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After reading so many 87th Precinct novels early last year, it feels like it’s been since I read one of them. I don’t remember if I read about Evan Hunter/Ed McBain first and bought his books because of that, or if I found the mystery book club three-in-one and then researched the man. Either way it got me started on the 55-volume series of police procedurals, and while not every one is a smash hit, they form a fine collective. You really get a feel for the characters, each with their own personalities and quirks, and reading the novels in order gives a gradual progression of their lives. That humanist touch gives the 87th a strong dose of realism, even when the plots are madcap, grim, or ridiculously complex.

Dell 2909 – 1968- cover artist unknown. The plot includes a stripper and a disembodied hand; the ’60s designers used that to come up with this.

While out walking his beat, patrolman Richard Genaro exits a tailor shop to see someone of undetermined gender get on a bus, leaving an airline bag behind. Genaro tries to flag the bus down to return the bag until he bothers to look inside it, finding an abnormally large severed human hand. And with that, the detectives of the 87th Precinct have a case. With Steve Carella in the lead, they start tracking down missing persons who’d fit the hand’s description. The missing persons’ bureau brings the attention of another missing person—“Bubbles” Caesar, stripper—to the attention of Carella and Bert Kling, only because she flew into town on the airline whose bag the hand was found in.

McBain’s tone changes from book to book; some are dark and grim, others frenetic and humorous  some are traditional investigation-mysteries, some focus on one crime or character, while still others track multiple characters across multiple everyday crimes. This eleventh entry in the series sees McBain taking an energetic and bouncy tone. The title itself is an in-joke double-entendre; the “boys” are the 87th’s detectives and the “great big hand” is the dismembered limb they first encounter. The jovial tone and grisly  subject matter make for a great contrast; the book’s tone keeps a light atmosphere even when the “boys” are burning themselves out trying to track down the hand’s owner. The writing style is still a little unsure and youthful compared to the later entries, but that adds to the bouncy energy McBain’s writing exudes.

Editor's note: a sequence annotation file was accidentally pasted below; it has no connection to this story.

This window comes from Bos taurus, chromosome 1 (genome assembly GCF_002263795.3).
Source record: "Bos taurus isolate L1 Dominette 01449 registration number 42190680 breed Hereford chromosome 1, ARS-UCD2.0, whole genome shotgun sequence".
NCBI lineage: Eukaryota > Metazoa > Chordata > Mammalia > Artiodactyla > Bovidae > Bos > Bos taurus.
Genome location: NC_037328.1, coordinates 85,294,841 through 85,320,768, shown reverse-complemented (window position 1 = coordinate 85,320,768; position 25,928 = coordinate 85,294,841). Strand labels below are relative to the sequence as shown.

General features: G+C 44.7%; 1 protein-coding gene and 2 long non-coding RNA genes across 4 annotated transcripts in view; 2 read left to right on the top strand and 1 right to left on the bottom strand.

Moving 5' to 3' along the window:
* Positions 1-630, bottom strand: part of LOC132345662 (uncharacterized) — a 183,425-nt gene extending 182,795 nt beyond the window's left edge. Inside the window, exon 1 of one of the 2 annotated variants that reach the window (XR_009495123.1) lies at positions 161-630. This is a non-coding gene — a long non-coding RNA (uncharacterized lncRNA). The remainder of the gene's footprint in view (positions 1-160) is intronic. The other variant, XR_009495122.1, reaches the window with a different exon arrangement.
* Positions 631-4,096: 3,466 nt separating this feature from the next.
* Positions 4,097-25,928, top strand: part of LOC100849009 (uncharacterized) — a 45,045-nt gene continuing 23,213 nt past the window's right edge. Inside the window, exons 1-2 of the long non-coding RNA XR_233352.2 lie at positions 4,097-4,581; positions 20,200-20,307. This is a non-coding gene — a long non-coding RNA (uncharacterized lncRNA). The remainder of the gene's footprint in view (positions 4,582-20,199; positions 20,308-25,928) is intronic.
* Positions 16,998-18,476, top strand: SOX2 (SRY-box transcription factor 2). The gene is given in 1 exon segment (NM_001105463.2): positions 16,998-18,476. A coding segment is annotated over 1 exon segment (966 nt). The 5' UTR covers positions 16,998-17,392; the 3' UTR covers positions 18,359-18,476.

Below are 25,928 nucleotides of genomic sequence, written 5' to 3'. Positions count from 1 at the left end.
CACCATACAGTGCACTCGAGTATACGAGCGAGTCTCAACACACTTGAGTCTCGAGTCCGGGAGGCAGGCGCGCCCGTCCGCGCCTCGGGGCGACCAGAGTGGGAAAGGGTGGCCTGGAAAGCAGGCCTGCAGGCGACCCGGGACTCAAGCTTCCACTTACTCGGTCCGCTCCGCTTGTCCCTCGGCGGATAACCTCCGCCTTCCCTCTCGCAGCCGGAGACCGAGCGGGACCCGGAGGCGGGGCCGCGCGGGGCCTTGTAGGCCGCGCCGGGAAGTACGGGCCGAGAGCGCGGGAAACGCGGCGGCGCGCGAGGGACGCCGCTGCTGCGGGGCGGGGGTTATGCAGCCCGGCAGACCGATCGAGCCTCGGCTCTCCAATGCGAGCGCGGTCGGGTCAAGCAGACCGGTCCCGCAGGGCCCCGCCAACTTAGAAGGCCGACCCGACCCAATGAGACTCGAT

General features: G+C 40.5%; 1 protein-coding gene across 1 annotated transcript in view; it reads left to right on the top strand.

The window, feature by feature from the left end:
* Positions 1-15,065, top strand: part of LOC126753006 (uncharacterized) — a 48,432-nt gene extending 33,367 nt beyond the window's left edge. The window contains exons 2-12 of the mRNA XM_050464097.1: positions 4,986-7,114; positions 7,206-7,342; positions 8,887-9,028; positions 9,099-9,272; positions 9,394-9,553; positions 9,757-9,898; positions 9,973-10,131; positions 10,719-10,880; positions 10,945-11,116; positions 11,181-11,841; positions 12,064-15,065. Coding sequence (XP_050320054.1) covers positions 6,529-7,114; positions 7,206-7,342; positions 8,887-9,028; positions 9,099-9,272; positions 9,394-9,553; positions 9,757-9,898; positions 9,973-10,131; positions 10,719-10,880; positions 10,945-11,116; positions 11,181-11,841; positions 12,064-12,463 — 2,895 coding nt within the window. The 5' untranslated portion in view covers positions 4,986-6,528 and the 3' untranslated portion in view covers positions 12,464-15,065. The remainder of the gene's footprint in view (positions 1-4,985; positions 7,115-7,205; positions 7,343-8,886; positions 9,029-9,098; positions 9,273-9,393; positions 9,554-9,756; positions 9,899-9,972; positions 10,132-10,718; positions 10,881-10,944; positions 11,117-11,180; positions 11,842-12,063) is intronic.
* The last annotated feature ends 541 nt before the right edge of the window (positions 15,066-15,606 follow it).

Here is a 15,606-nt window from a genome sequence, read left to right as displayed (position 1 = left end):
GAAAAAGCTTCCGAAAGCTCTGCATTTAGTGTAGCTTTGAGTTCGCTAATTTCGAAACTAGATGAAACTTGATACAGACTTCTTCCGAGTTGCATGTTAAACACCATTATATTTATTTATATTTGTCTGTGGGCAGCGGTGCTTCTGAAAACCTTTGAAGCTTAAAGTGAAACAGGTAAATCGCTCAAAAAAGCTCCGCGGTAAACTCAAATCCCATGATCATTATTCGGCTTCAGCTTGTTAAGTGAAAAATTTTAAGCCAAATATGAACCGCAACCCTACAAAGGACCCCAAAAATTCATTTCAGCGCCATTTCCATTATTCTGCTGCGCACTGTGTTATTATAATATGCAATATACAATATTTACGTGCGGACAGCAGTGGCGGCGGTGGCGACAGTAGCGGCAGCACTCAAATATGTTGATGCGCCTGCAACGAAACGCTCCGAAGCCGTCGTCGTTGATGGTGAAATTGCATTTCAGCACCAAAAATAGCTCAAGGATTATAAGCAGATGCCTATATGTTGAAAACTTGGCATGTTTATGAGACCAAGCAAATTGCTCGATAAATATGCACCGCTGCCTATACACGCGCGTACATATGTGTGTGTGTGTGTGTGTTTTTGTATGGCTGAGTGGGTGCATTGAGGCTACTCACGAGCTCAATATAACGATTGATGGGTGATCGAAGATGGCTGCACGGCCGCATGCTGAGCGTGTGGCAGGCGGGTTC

So, you can tell McBain was keeping tongue in cheek for this one. This leads to a number of humorous interludes: detective Cotton Hawes interviewing one of Bubbles’ roommates, another stripper, as she gets dressed for a pin-up photo shoot; the opening scene of Dick Genaro’s lack of subtlety when bugging a shop owner for a glass of wine while on the job; the tough-as-nails mother of one of the missing persons who’s dragged to the station in nothing but her slip since her one-night-stand paramour is revealed to have a sizable amount of marijuana on his possession.

I’m also still impressed by McBain’s use of minority characters; maybe I shouldn’t be, since there’d been minority policemen all the way back to the first novel, Cop Hater (though I should point out it was one black detective who ended up killed pretty quick). In Give The Boys a Great Big Hand, it’s Peurto Rican policeman Frankie Hernandez, who became a cop to fight the good fight against the prejudices heaped against Puerto Ricans. By now, McBain has created a stand-in for the dark, crooked side of the police force—Andy Parker—who ends up getting his just desserts delivered via Carella’s fist after he heckles Frankie a bit too much. On the other hand, the views on women are mixed. McBain’s love interests for his primary characters are independent women; Carella’s wife Teddy is a deaf-mute but very independent, and Bert Kling’s girlfriend Claire is going for her masters degree.

Perma-Books M3187 - 1961 - artist unknown. The Perma covers are my favorites; love the tie-like art design.

Perma-Books M3187 – 1961 – artist unknown. The Perma covers are my favorites; love the tie-like art design and crisp white space.

McBain’s displaying his skills here, and hitting more than he misses. (Then again, I find the titular pun worthy of mere eye-rolling, not groaning.) As usual, we see another slice of the characters’ lives, their growth and development, in the background of a complex and unpredictable mystery. The prose is crisp and fast-moving, and even when the detectives are investigating dead-ends I remained invested—by now, I’m invested in these characters and know their personalities well, one of the advantages to a long-running series like this. The ending was shocking, yet oddly appropriate considering all the plot elements that were introduced. Give The Boys A Great Big Hand is an engaging entry into the series, fulfillment without excess, tightly plotted and well executed.